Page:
The bodily response is the same for both occurrences. It activates our fight or flight response which stops all metabolic processes, including things like digestion and immune function, in order to produce the cortisol needed to sustain these stress levels. The body thinks you are in danger, and the cortisol shuttles all metabolic energy into giving you the strength to survive a stressor- such as a bear attack. It does this by stopping all current metabolic processes (including but not limited to digestion, making healthy hormones, repairing tissues, reducing inflammation) and instead shuttles all energy into cortisol, adrenaline and epinephrine production to increase the heart rate and force all blood flow into the arms and legs to increase your odds of surviving the attack.
But you weren’t attacked- you were just arguing with your boyfriend about where to go for dinner. Unfortunately the body didn’t get the message.
So in the case of chronic or regular stress, you can see that the body shuts off the immune system in order to shuttle all nutrients and metabolic energy to just surviving. This plays a really big role in fertility too! If the body is registering chronic stress, it’s not going to prioritize making healthy hormones and fertility if it’s sensing an unsafe or stressful environment for raising offspring. The body can be frustratingly intelligent.
Some tips for regulating stress:
- Don’t be afraid to say no and try to not overcommit.
- Boundaries are so important.
- Meditation, visualization, deep breathing
- Alternate nostril breathing
- Prioritizing 8 hours of sleep
And lastly, stress reduces stomach acid production, which leads us to my last and final and the most important part of this discussion which is…
If your digestion isn’t working properly, this whole lecture and discussion is kind of moot. If you are not properly digesting your food, it’s not possible to get all the nutrients we need to function let alone create a robust immune system.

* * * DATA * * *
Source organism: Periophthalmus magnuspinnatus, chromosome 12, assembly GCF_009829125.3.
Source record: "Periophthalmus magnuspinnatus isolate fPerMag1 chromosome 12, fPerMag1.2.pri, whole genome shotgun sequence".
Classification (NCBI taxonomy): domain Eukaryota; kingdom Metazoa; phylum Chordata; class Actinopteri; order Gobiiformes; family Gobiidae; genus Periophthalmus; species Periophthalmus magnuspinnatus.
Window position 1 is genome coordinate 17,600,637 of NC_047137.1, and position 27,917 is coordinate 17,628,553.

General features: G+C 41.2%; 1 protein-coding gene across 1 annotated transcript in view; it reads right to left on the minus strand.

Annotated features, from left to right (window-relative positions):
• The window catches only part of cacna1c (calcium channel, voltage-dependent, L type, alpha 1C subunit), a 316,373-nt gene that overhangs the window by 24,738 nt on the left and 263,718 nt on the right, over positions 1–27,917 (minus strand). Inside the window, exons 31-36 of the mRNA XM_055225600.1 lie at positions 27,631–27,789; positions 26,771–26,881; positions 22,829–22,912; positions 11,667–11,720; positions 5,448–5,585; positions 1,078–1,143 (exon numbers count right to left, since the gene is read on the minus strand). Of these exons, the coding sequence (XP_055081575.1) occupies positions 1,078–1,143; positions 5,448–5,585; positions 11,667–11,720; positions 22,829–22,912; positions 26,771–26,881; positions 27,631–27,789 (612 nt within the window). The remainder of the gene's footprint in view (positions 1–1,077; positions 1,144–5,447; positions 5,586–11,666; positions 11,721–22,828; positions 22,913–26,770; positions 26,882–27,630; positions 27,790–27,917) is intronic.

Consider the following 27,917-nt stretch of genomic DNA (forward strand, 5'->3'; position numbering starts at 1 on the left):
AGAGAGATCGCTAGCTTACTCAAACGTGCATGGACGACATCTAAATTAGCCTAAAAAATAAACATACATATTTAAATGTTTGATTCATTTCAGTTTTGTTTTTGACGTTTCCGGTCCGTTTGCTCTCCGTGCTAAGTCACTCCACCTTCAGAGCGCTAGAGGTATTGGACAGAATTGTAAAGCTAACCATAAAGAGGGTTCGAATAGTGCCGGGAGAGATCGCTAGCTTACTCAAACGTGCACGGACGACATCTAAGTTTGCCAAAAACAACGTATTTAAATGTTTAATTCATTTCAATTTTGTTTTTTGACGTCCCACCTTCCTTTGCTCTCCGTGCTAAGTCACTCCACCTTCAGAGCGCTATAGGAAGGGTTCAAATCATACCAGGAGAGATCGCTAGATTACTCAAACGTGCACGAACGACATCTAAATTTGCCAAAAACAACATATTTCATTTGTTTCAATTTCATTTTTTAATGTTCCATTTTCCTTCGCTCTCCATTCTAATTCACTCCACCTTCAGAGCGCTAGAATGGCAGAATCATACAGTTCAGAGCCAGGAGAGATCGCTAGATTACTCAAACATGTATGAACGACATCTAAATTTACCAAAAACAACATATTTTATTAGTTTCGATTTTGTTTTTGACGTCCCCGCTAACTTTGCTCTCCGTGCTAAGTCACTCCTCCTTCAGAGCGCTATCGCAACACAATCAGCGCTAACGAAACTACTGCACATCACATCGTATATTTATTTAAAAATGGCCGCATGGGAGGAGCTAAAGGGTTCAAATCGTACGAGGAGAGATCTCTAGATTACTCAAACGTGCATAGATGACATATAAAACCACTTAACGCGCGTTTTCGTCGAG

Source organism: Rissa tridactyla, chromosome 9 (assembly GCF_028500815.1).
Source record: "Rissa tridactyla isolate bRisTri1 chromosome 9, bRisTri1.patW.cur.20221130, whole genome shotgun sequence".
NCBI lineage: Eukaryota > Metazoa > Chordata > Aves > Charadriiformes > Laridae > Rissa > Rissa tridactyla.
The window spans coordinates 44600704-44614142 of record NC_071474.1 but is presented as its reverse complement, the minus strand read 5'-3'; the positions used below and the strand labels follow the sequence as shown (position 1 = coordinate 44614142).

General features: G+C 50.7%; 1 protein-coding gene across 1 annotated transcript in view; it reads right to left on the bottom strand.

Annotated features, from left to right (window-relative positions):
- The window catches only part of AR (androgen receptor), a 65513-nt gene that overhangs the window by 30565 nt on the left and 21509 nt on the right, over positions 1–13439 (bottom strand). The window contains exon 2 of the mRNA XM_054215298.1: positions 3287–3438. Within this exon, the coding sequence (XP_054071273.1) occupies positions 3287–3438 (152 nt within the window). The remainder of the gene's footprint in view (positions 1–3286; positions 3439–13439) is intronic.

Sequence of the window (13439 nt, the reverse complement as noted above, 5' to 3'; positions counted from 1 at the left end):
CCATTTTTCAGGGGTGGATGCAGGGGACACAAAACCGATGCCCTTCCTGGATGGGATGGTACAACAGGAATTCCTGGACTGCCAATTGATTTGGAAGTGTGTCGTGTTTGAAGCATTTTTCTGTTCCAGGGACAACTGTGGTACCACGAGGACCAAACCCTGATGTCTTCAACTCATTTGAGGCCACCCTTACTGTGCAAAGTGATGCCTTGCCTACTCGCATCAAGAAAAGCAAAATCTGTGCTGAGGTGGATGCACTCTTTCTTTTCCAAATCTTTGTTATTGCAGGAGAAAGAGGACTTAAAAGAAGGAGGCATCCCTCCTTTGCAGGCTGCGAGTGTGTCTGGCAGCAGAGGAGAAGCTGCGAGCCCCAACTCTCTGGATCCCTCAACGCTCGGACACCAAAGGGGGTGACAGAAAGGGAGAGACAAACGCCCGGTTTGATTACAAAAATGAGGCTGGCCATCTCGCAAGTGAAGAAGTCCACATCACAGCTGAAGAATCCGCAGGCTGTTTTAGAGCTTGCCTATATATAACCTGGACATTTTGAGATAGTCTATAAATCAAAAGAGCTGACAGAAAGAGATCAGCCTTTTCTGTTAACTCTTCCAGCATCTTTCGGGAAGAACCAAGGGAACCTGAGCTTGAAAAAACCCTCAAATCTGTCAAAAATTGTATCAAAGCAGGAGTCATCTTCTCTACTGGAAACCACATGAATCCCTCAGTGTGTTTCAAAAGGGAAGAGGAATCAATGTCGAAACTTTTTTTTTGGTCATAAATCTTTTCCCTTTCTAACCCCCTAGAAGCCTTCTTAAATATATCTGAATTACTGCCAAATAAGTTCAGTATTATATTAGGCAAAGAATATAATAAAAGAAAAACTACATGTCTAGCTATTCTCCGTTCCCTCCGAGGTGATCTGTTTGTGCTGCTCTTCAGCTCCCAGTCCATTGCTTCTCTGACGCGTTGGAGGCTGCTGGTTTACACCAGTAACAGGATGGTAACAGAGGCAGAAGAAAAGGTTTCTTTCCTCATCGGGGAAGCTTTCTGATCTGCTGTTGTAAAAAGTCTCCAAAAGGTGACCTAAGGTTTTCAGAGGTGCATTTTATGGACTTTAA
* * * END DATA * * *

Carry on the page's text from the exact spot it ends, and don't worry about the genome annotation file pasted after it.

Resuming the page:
Signs of digestive dysfunction can be really obvious and include:
- Heartburn/Acid Reflux
- Stomach Cramps or pains
But signs of indigestion can be more subtle as well:
- Muscle fatigue
- Hair loss
- Loss of taste for meat
- Feeling better after skipping meals
- Becoming sleepy after meals etc
If you suspect you have poor digestive function, talking to a functional practitioner (like me!) to heal the gut and work on digestion is going to be the best thing you can do to heal the immune system and achieve overall optimum health.
Some things to do to enhance digestive dysfunction:
- 1-2 tbsp of Apple Cider vinegar before meals, OR herbal bitters 15 or so minutes before meals. Not both! These help to increase your stomach acid production which is a GOOD thing! We often think that we have too much stomach acid and that’s why we get upset tummies and/or heartburn, but 99.9% of the time the exact OPPOSITE is true! More info on this in a later post!
- Making sure we are in a parasympathetic, or rest and digest state before we eat. This is so so so so so so (I could go on and on, but I won’t) important. Remember if we’re stressed it turns off all metabolic function- including digestion! Meal times are not ideal times for ‘family meetings’ or arguing, and it’s really best to not be eating and doing things during- like watching tv or reading or working. Meal times are for laughing and giving thanks and gratitude and enjoyment.
- Working with a practitioner to investigate digestive dysfunction and help you improve function
So- to recap, many lifestyle factors that are common during the winter months culminate in the unfortunate decline of the state of the immune system. Diets high in holiday sugary treats, nutrient deficiencies, lack of sunshine, lack of movement, high stress and digestive dysfunction are just some of the lifestyle factors that we can be proactive about as we gear up for the so called flu season.
Overwhelmed! I still have a few one on one counseling spots open before the holidays! Get a free consult on the books!